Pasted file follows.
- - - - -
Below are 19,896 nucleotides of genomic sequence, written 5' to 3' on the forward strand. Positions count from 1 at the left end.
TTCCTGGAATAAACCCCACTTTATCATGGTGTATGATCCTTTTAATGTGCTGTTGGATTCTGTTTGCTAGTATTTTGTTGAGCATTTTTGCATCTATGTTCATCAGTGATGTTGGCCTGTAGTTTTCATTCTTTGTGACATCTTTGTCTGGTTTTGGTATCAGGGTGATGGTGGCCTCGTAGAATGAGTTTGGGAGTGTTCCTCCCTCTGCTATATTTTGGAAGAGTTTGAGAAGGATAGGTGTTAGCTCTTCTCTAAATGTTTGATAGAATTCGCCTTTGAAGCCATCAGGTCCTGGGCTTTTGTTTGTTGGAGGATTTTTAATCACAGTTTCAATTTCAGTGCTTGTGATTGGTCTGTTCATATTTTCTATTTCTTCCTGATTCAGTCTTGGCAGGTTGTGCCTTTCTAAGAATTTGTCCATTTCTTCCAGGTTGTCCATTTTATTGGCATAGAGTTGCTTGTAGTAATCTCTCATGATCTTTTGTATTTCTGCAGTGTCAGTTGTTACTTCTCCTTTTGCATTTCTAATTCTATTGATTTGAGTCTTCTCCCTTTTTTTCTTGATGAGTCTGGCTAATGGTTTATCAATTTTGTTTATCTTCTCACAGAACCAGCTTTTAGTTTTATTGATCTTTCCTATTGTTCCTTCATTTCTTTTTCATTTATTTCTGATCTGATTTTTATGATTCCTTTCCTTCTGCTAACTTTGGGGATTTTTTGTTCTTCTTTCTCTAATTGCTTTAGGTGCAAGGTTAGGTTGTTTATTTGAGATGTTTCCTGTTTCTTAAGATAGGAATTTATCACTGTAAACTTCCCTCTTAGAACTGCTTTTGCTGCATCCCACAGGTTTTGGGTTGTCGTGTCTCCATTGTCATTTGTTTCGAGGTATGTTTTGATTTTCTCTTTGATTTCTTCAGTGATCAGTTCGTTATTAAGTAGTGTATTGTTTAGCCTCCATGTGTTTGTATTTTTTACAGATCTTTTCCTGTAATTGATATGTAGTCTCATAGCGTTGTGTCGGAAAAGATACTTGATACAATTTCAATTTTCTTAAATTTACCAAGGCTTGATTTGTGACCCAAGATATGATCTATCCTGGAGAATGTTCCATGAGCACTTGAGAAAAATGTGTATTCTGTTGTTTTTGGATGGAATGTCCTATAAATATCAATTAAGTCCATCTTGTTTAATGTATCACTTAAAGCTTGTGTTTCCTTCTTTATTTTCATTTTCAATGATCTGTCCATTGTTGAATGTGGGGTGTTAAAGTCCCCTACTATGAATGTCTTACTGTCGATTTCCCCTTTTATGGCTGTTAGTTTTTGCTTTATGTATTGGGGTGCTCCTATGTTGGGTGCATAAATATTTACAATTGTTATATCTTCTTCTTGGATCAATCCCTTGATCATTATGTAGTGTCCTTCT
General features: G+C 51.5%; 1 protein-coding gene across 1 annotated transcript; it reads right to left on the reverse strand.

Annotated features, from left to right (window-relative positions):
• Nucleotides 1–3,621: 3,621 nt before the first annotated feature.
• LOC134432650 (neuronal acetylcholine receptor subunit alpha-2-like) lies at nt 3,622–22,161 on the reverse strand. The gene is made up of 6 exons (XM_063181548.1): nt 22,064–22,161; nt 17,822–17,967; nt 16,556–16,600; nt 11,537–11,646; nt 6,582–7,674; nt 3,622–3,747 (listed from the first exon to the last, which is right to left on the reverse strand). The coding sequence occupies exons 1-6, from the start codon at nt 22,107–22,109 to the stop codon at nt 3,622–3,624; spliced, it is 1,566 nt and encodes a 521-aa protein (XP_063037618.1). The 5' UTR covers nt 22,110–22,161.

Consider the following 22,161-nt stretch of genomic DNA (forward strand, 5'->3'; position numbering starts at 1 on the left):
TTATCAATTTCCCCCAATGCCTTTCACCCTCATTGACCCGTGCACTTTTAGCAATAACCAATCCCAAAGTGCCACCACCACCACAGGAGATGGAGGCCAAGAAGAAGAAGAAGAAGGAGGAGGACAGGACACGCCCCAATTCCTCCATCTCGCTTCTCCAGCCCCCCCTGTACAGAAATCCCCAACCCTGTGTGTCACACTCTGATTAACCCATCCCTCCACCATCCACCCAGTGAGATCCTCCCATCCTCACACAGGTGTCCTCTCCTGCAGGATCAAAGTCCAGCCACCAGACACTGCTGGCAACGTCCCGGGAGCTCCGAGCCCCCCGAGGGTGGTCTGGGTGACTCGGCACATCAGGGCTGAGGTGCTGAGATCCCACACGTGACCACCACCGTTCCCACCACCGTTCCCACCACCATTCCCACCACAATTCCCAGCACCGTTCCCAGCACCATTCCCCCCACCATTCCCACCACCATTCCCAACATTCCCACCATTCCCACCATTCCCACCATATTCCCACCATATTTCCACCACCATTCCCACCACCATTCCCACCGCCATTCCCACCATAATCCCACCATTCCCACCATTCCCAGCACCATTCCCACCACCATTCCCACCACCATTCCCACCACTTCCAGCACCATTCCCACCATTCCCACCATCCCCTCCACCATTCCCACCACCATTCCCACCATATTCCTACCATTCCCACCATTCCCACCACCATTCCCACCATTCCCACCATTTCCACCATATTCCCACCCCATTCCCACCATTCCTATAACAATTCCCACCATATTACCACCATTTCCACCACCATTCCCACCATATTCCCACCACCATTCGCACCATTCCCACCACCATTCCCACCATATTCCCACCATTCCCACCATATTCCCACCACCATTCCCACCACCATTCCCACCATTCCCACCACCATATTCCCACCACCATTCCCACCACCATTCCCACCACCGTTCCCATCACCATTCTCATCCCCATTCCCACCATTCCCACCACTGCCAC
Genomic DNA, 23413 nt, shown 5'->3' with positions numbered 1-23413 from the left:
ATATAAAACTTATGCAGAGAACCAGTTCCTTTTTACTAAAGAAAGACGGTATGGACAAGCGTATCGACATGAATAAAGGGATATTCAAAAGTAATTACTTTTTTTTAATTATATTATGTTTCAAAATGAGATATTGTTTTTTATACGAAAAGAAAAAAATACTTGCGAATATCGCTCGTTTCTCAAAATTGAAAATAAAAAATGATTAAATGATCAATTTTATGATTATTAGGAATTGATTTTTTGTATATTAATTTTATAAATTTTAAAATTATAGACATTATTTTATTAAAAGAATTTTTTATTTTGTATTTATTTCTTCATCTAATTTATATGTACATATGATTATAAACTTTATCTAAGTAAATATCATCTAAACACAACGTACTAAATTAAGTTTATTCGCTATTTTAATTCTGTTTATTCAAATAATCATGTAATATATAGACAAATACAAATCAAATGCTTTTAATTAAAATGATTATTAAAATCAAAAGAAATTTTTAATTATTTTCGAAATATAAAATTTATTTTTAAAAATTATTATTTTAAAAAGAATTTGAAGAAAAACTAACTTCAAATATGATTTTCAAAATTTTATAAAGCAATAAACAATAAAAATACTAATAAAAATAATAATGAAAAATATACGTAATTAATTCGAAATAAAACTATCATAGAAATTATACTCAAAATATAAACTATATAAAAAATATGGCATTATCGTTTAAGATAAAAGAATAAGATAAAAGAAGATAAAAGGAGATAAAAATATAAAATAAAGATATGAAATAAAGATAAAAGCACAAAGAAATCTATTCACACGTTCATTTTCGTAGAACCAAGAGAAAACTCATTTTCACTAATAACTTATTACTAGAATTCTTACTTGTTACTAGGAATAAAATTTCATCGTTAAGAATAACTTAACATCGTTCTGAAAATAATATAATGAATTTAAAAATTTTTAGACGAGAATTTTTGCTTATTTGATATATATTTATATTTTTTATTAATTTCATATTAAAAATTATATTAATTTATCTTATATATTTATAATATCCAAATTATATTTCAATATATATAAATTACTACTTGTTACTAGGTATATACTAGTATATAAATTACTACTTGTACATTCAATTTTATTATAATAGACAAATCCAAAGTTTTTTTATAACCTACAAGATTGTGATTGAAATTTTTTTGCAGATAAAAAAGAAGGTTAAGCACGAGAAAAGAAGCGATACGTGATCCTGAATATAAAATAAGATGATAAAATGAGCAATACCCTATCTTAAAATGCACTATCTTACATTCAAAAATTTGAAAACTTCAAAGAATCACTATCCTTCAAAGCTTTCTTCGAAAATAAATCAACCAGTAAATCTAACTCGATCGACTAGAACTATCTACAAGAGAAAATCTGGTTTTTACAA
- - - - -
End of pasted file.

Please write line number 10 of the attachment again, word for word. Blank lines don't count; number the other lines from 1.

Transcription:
ATATAAAACTTATGCAGAGAACCAGTTCCTTTTTACTAAAGAAAGACGGTATGGACAAGCGTATCGACATGAATAAAGGGATATTCAAAAGTAATTACTTTTTTTTAATTATATTATGTTTCAAAATGAGATATTGTTTTTTATACGAAAAGAAAAAAATACTTGCGAATATCGCTCGTTTCTCAAAATTGAAAATAAAAAATGATTAAATGATCAATTTTATGATTATTAGGAATTGATTTTTTGTATATTAATTTTATAAATTTTAAAATTATAGACATTATTTTATTAAAAGAATTTTTTATTTTGTATTTATTTCTTCATCTAATTTATATGTACATATGATTATAAACTTTATCTAAGTAAATATCATCTAAACACAACGTACTAAATTAAGTTTATTCGCTATTTTAATTCTGTTTATTCAAATAATCATGTAATATATAGACAAATACAAATCAAATGCTTTTAATTAAAATGATTATTAAAATCAAAAGAAATTTTTAATTATTTTCGAAATATAAAATTTATTTTTAAAAATTATTATTTTAAAAAGAATTTGAAGAAAAACTAACTTCAAATATGATTTTCAAAATTTTATAAAGCAATAAACAATAAAAATACTAATAAAAATAATAATGAAAAATATACGTAATTAATTCGAAATAAAACTATCATAGAAATTATACTCAAAATATAAACTATATAAAAAATATGGCATTATCGTTTAAGATAAAAGAATAAGATAAAAGAAGATAAAAGGAGATAAAAATATAAAATAAAGATATGAAATAAAGATAAAAGCACAAAGAAATCTATTCACACGTTCATTTTCGTAGAACCAAGAGAAAACTCATTTTCACTAATAACTTATTACTAGAATTCTTACTTGTTACTAGGAATAAAATTTCATCGTTAAGAATAACTTAACATCGTTCTGAAAATAATATAATGAATTTAAAAATTTTTAGACGAGAATTTTTGCTTATTTGATATATATTTATATTTTTTATTAATTTCATATTAAAAATTATATTAATTTATCTTATATATTTATAATATCCAAATTATATTTCAATATATATAAATTACTACTTGTTACTAGGTATATACTAGTATATAAATTACTACTTGTACATTCAATTTTATTATAATAGACAAATCCAAAGTTTTTTTATAACCTACAAGATTGTGATTGAAATTTTTTTGCAGATAAAAAAGAAGGTTAAGCACGAGAAAAGAAGCGATACGTGATCCTGAATATAAAATAAGATGATAAAATGAGCAATACCCTATCTTAAAATGCACTATCTTACATTCAAAAATTTGAAAACTTCAAAGAATCACTATCCTTCAAAGCTTTCTTCGAAAATAAATCAACCAGTAAATCTAACTCGATCGACTAGAACTATCTACAAGAGAAAATCTGGTTTTTACAA